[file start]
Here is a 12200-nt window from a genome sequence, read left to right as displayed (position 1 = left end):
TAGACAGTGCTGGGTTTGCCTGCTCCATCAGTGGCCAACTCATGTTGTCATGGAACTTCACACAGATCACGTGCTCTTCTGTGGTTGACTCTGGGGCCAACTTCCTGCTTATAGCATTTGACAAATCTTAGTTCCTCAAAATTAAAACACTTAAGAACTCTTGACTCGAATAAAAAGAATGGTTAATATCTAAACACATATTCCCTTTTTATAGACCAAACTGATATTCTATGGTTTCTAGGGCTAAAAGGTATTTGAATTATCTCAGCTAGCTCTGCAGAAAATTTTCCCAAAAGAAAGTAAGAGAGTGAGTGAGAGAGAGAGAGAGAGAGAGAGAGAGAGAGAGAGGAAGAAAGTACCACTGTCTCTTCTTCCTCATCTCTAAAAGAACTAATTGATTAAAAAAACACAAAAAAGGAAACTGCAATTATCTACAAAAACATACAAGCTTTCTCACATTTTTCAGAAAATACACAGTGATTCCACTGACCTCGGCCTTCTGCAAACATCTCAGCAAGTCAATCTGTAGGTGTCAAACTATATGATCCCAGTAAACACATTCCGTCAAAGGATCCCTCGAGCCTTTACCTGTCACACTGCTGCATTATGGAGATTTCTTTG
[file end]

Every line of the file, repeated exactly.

Here is a 12200-nt window from a genome sequence, read left to right as displayed (position 1 = left end):
TAGACAGTGCTGGGTTTGCCTGCTCCATCAGTGGCCAACTCATGTTGTCATGGAACTTCACACAGATCACGTGCTCTTCTGTGGTTGACTCTGGGGCCAACTTCCTGCTTATAGCATTTGACAAATCTTAGTTCCTCAAAATTAAAACACTTAAGAACTCTTGACTCGAATAAAAAGAATGGTTAATATCTAAACACATATTCCCTTTTTATAGACCAAACTGATATTCTATGGTTTCTAGGGCTAAAAGGTATTTGAATTATCTCAGCTAGCTCTGCAGAAAATTTTCCCAAAAGAAAGTAAGAGAGTGAGTGAGAGAGAGAGAGAGAGAGAGAGAGAGAGAGAGAGGAAGAAAGTACCACTGTCTCTTCTTCCTCATCTCTAAAAGAACTAATTGATTAAAAAAACACAAAAAAGGAAACTGCAATTATCTACAAAAACATACAAGCTTTCTCACATTTTTCAGAAAATACACAGTGATTCCACTGACCTCGGCCTTCTGCAAACATCTCAGCAAGTCAATCTGTAGGTGTCAAACTATATGATCCCAGTAAACACATTCCGTCAAAGGATCCCTCGAGCCTTTACCTGTCACACTGCTGCATTATGGAGATTTCTTTG